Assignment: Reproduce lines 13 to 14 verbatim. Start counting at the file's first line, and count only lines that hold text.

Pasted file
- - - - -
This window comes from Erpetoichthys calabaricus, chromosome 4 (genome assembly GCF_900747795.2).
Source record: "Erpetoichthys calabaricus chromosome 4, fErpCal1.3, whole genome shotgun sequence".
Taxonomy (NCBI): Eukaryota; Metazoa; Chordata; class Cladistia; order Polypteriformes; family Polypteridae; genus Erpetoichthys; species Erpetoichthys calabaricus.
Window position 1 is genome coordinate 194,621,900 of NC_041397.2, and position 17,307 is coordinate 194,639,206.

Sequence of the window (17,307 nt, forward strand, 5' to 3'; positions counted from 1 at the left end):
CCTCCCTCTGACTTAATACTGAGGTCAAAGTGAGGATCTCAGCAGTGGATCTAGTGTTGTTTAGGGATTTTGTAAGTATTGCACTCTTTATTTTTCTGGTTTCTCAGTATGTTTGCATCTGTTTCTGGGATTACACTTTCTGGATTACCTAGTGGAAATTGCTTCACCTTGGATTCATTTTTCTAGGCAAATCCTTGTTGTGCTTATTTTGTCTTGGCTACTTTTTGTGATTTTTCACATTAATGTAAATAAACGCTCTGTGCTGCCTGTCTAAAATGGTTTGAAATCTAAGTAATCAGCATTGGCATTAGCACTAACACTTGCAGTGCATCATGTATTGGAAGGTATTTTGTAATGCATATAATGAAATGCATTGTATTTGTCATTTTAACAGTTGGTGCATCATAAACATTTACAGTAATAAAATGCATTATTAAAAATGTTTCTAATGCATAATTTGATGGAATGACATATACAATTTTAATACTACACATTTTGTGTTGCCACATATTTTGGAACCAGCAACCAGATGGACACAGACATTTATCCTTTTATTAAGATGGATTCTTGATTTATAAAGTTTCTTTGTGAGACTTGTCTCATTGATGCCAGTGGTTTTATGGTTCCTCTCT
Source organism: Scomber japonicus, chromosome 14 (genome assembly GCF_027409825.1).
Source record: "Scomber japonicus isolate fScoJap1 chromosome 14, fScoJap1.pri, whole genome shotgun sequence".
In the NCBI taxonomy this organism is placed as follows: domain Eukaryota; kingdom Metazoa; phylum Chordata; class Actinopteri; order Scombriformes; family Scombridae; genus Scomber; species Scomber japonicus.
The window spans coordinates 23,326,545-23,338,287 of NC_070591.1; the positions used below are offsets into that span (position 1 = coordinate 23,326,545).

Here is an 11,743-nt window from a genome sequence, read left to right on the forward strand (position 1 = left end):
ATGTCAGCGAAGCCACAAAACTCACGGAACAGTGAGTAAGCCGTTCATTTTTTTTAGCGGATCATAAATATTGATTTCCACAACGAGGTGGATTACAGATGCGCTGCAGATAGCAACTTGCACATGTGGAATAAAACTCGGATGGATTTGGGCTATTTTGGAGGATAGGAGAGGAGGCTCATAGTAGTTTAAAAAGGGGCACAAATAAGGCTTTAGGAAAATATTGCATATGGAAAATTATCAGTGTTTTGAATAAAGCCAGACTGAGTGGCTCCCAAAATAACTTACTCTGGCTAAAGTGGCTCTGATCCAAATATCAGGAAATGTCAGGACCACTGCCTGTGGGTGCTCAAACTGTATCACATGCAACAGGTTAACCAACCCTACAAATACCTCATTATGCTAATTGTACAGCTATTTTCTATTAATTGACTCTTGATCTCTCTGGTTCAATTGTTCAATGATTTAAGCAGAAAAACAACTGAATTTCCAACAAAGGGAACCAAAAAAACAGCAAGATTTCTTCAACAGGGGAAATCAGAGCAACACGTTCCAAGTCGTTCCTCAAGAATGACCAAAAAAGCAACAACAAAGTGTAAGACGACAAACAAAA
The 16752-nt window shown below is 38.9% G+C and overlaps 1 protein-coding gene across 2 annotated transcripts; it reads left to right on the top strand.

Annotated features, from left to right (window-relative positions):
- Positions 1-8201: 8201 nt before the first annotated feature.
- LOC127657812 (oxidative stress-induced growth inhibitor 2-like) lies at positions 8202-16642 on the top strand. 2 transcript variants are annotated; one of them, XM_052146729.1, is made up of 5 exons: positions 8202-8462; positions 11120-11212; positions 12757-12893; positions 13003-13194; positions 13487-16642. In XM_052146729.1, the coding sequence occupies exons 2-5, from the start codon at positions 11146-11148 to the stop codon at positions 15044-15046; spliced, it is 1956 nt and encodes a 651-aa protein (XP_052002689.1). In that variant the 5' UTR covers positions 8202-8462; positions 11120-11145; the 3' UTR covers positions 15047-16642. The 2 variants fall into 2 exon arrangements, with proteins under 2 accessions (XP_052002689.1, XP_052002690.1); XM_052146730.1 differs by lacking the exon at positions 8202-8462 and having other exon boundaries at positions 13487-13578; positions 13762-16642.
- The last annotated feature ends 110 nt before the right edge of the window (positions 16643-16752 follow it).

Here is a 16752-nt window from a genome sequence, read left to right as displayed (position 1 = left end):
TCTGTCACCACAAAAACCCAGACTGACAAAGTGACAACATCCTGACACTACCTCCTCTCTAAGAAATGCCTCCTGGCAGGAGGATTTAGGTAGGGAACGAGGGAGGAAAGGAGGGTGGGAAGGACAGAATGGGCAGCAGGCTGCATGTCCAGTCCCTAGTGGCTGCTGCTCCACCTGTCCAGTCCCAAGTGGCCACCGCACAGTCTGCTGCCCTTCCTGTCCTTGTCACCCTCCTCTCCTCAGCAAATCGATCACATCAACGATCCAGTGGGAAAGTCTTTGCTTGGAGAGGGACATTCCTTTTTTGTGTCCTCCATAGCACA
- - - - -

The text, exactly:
The 16752-nt window shown below is 38.9% G+C and overlaps 1 protein-coding gene across 2 annotated transcripts; it reads left to right on the top strand.

Annotated features, from left to right (window-relative positions):